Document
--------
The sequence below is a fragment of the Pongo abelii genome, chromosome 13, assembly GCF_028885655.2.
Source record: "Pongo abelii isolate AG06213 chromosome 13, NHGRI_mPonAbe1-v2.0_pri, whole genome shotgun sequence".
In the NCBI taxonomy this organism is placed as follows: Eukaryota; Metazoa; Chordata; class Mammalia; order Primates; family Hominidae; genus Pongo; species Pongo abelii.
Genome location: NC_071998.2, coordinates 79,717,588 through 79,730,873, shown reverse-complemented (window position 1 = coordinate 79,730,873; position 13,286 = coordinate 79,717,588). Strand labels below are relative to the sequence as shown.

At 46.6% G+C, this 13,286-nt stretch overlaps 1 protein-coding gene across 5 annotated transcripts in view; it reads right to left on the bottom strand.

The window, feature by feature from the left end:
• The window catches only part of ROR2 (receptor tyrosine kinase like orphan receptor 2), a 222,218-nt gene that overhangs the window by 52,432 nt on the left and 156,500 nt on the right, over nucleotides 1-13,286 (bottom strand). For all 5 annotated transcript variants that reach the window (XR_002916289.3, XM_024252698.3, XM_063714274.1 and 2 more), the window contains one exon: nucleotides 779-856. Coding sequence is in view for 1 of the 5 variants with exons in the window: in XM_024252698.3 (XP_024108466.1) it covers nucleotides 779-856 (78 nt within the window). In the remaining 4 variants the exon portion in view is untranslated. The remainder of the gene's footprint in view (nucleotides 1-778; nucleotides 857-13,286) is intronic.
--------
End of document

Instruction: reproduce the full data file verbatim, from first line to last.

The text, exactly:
The sequence below is a fragment of the Pongo abelii genome, chromosome 13, assembly GCF_028885655.2.
Source record: "Pongo abelii isolate AG06213 chromosome 13, NHGRI_mPonAbe1-v2.0_pri, whole genome shotgun sequence".
In the NCBI taxonomy this organism is placed as follows: Eukaryota; Metazoa; Chordata; class Mammalia; order Primates; family Hominidae; genus Pongo; species Pongo abelii.
Genome location: NC_071998.2, coordinates 79,717,588 through 79,730,873, shown reverse-complemented (window position 1 = coordinate 79,730,873; position 13,286 = coordinate 79,717,588). Strand labels below are relative to the sequence as shown.

At 46.6% G+C, this 13,286-nt stretch overlaps 1 protein-coding gene across 5 annotated transcripts in view; it reads right to left on the bottom strand.

The window, feature by feature from the left end:
• The window catches only part of ROR2 (receptor tyrosine kinase like orphan receptor 2), a 222,218-nt gene that overhangs the window by 52,432 nt on the left and 156,500 nt on the right, over nucleotides 1-13,286 (bottom strand). For all 5 annotated transcript variants that reach the window (XR_002916289.3, XM_024252698.3, XM_063714274.1 and 2 more), the window contains one exon: nucleotides 779-856. Coding sequence is in view for 1 of the 5 variants with exons in the window: in XM_024252698.3 (XP_024108466.1) it covers nucleotides 779-856 (78 nt within the window). In the remaining 4 variants the exon portion in view is untranslated. The remainder of the gene's footprint in view (nucleotides 1-778; nucleotides 857-13,286) is intronic.